Free Republic
Browse · Search
News/Activism
Topics · Post Article

Skip to comments.

How Many Catholics Were Killed During Cromwell and Henry VIII In England?
self | Today | self

Posted on 12/20/2003 12:05:51 PM PST by ChinaGotTheGoodsOnClinton

click here to read article


Navigation: use the links below to view more comments.
first 1-2021-4041-6061-80 ... 221-229 next last
Your Historical Freeper Expertise is greatly appreciated....
1 posted on 12/20/2003 12:05:52 PM PST by ChinaGotTheGoodsOnClinton
[ Post Reply | Private Reply | View Replies]

To: ChinaGotTheGoodsOnClinton
I did a Google and found this page on Dissolution of the Monastaries. here

Maybe that will help.

2 posted on 12/20/2003 12:11:37 PM PST by EggsAckley
[ Post Reply | Private Reply | To 1 | View Replies]

To: ChinaGotTheGoodsOnClinton
I don't know if it is going to help your daughter on the number of Catholics killed by Henry VIII, but I would definitely recommend that she read Peter Ackroyd's The Life of Thomas More. If she decides to read this book, you should warn her that although the book definitely depicts Thomas More as a great and brave man, the later parts of the book that detail More's persecution of Protestant heretics on behalf of the Catholic Church are definitely not pretty or for the faint of heart.
3 posted on 12/20/2003 12:15:12 PM PST by vbmoneyspender
[ Post Reply | Private Reply | To 1 | View Replies]

To: blam
*ping*
4 posted on 12/20/2003 12:18:28 PM PST by EggsAckley
[ Post Reply | Private Reply | To 1 | View Replies]

To: EggsAckley
Much thanks Eggs, but while I can find an accounting of borrowed goods, I can't find the actual number.

A book: The Final Letters of Saint Thomas Moore refers to entire villages being wiped out, but curiously the total number is absent.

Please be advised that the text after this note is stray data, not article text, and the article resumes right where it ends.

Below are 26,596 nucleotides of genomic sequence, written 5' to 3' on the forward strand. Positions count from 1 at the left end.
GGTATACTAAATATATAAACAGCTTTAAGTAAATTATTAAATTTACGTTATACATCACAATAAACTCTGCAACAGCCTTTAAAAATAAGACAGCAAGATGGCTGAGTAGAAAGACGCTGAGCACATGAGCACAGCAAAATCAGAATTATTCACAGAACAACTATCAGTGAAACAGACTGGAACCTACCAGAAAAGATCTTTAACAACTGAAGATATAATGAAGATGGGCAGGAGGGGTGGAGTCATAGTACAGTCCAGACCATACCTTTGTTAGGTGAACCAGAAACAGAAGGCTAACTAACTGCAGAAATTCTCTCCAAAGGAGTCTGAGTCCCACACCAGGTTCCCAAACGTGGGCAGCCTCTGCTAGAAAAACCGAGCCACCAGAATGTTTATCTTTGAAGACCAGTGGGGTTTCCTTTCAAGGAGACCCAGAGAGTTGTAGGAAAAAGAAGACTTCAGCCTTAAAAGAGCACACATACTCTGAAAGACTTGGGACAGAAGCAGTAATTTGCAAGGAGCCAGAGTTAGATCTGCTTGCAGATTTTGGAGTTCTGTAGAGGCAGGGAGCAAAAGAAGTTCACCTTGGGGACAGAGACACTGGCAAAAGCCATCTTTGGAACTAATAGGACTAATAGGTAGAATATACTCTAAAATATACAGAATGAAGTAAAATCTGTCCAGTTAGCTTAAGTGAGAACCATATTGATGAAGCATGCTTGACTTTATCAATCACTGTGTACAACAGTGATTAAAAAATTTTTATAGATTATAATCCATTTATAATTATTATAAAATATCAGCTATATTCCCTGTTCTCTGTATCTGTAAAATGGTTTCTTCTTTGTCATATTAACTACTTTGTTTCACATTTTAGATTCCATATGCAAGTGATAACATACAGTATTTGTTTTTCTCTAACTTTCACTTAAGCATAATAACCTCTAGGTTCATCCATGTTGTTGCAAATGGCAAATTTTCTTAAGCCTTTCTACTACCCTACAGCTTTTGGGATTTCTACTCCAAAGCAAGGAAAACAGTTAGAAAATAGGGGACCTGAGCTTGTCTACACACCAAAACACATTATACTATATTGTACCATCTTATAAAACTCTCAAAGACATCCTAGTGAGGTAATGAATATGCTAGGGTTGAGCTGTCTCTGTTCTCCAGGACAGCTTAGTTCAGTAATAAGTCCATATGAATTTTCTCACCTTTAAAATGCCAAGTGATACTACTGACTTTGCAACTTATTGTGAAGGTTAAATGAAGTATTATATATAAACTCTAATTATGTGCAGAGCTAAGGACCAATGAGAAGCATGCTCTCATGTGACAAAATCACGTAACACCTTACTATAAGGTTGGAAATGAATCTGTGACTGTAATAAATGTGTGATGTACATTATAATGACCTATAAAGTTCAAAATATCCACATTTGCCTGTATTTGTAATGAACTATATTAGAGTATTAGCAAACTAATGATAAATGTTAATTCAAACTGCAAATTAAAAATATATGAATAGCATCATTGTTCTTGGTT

It is quite surprising to me that the bottom line number is so hard to find, even an educated guesses are hard to locate.

I am sure the Anglican side and the Catholic side might differ in their estimates, but it is strange I can't find ever those guesses out there.
5 posted on 12/20/2003 12:21:38 PM PST by ChinaGotTheGoodsOnClinton
[ Post Reply | Private Reply | To 2 | View Replies]

To: EggsAckley
"*ping*"

Thanks for the ping. No data on this one.

6 posted on 12/20/2003 12:22:17 PM PST by blam
[ Post Reply | Private Reply | To 4 | View Replies]

To: ChinaGotTheGoodsOnClinton
Don't limit yourself to Catholics killed, however. Mary, Queen of Scots, was the advocate for restoring the Roman Church to supremacy and wasn't shy about the methods used. Though her forces generally favored burning the heretics as the preferred form of punishment, she wasn't called Bloody Mary for nothing.

Of course the Roman Church has a long history of bloody suppression of competing faiths (as do most all human controlled institutions that gain some form of temporal power). Limiting ourselves to just the British Isles there are the violent and murderous suppressions of pagan faiths and pre-Roman Christian traditions. Check out the history and historic ends of Iona and Holy Isle, as well as the burning of the Druids in their holy woods (though probably pre-Christian Rome, not Catholic Rome, in that case) as examples.